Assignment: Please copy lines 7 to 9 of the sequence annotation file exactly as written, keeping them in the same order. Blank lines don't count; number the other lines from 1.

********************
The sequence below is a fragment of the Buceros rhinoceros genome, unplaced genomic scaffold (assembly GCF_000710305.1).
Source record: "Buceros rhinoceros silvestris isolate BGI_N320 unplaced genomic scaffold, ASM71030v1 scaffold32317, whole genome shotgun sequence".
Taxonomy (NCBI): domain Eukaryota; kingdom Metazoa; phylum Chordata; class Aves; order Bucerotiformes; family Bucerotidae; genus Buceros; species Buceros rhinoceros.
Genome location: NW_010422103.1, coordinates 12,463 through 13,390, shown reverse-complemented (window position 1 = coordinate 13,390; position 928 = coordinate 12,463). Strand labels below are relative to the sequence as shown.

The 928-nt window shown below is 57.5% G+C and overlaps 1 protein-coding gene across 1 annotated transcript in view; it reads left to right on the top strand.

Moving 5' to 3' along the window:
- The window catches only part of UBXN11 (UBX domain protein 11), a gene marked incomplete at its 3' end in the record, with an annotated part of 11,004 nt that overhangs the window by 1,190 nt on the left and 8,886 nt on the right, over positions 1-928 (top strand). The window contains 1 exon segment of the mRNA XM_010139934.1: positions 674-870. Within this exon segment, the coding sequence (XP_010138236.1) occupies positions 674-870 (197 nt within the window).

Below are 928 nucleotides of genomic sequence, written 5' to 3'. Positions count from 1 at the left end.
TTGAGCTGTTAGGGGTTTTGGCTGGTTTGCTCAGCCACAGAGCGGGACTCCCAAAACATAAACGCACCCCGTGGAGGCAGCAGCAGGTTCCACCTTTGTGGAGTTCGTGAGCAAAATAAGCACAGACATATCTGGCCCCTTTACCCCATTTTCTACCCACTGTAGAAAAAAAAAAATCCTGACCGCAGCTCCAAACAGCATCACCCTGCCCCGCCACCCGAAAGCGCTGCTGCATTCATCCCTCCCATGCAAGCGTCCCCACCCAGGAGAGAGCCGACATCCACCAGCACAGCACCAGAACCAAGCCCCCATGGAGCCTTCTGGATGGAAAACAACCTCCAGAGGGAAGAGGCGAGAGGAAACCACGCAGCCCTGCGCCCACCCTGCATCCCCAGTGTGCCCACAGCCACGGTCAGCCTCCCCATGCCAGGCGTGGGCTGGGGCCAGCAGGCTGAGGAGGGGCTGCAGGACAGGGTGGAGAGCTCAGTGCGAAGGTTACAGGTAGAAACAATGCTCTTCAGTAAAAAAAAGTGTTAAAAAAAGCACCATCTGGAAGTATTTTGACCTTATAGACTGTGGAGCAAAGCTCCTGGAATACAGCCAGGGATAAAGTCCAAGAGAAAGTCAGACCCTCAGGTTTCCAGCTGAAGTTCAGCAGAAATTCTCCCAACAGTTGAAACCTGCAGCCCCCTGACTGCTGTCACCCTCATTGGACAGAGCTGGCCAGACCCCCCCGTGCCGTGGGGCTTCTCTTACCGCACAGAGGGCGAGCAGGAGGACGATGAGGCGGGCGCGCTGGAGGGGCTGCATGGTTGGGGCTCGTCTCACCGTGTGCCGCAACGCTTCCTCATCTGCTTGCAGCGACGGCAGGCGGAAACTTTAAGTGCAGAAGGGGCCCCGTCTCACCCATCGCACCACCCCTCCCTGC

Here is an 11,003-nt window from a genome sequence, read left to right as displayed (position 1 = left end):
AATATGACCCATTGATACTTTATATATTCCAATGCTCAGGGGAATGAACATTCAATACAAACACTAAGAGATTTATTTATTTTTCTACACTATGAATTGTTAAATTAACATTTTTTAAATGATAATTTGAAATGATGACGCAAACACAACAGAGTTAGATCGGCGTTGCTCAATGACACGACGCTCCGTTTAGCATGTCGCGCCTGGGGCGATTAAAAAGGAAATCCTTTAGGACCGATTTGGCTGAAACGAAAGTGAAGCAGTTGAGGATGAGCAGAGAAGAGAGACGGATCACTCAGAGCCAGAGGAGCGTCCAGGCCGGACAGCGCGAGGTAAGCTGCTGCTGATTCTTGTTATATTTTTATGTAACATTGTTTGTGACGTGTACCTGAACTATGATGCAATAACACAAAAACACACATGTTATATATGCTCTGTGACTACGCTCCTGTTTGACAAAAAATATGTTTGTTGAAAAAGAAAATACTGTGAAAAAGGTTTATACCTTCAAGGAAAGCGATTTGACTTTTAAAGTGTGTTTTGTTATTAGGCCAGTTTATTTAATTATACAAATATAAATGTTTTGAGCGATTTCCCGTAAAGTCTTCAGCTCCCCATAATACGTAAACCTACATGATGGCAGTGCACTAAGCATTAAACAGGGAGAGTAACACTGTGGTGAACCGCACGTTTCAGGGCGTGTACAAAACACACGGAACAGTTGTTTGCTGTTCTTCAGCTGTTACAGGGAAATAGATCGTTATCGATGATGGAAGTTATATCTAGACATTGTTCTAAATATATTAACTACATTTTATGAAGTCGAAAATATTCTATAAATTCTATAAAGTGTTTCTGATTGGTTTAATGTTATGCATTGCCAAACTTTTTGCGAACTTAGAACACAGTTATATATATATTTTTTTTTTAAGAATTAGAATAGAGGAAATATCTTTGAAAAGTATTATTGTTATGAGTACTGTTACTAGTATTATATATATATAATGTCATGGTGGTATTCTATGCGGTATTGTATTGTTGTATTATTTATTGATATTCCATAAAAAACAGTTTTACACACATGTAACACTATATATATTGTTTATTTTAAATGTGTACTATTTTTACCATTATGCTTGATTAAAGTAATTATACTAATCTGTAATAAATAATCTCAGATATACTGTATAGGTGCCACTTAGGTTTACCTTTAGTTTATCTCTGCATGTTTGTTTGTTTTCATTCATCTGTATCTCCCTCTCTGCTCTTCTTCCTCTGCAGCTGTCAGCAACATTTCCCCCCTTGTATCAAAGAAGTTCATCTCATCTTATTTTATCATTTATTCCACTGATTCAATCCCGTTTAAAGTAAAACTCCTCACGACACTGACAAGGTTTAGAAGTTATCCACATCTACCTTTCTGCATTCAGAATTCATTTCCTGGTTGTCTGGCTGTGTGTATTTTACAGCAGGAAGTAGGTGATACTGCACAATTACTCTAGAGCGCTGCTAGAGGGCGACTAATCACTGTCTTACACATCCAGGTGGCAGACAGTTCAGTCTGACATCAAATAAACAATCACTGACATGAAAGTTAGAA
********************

- The window catches only part of UBXN11 (UBX domain protein 11), a gene marked incomplete at its 3' end in the record, with an annotated part of 11,004 nt that overhangs the window by 1,190 nt on the left and 8,886 nt on the right, over positions 1-928 (top strand). The window contains 1 exon segment of the mRNA XM_010139934.1: positions 674-870. Within this exon segment, the coding sequence (XP_010138236.1) occupies positions 674-870 (197 nt within the window).

Below are 928 nucleotides of genomic sequence, written 5' to 3'. Positions count from 1 at the left end.
TTGAGCTGTTAGGGGTTTTGGCTGGTTTGCTCAGCCACAGAGCGGGACTCCCAAAACATAAACGCACCCCGTGGAGGCAGCAGCAGGTTCCACCTTTGTGGAGTTCGTGAGCAAAATAAGCACAGACATATCTGGCCCCTTTACCCCATTTTCTACCCACTGTAGAAAAAAAAAAATCCTGACCGCAGCTCCAAACAGCATCACCCTGCCCCGCCACCCGAAAGCGCTGCTGCATTCATCCCTCCCATGCAAGCGTCCCCACCCAGGAGAGAGCCGACATCCACCAGCACAGCACCAGAACCAAGCCCCCATGGAGCCTTCTGGATGGAAAACAACCTCCAGAGGGAAGAGGCGAGAGGAAACCACGCAGCCCTGCGCCCACCCTGCATCCCCAGTGTGCCCACAGCCACGGTCAGCCTCCCCATGCCAGGCGTGGGCTGGGGCCAGCAGGCTGAGGAGGGGCTGCAGGACAGGGTGGAGAGCTCAGTGCGAAGGTTACAGGTAGAAACAATGCTCTTCAGTAAAAAAAAGTGTTAAAAAAAGCACCATCTGGAAGTATTTTGACCTTATAGACTGTGGAGCAAAGCTCCTGGAATACAGCCAGGGATAAAGTCCAAGAGAAAGTCAGACCCTCAGGTTTCCAGCTGAAGTTCAGCAGAAATTCTCCCAACAGTTGAAACCTGCAGCCCCCTGACTGCTGTCACCCTCATTGGACAGAGCTGGCCAGACCCCCCCGTGCCGTGGGGCTTCTCTTACCGCACAGAGGGCGAGCAGGAGGACGATGAGGCGGGCGCGCTGGAGGGGCTGCATGGTTGGGGCTCGTCTCACCGTGTGCCGCAACGCTTCCTCATCTGCTTGCAGCGACGGCAGGCGGAAACTTTAAGTGCAGAAGGGGCCCCGTCTCACCCATCGCACCACCCCTCCCTGC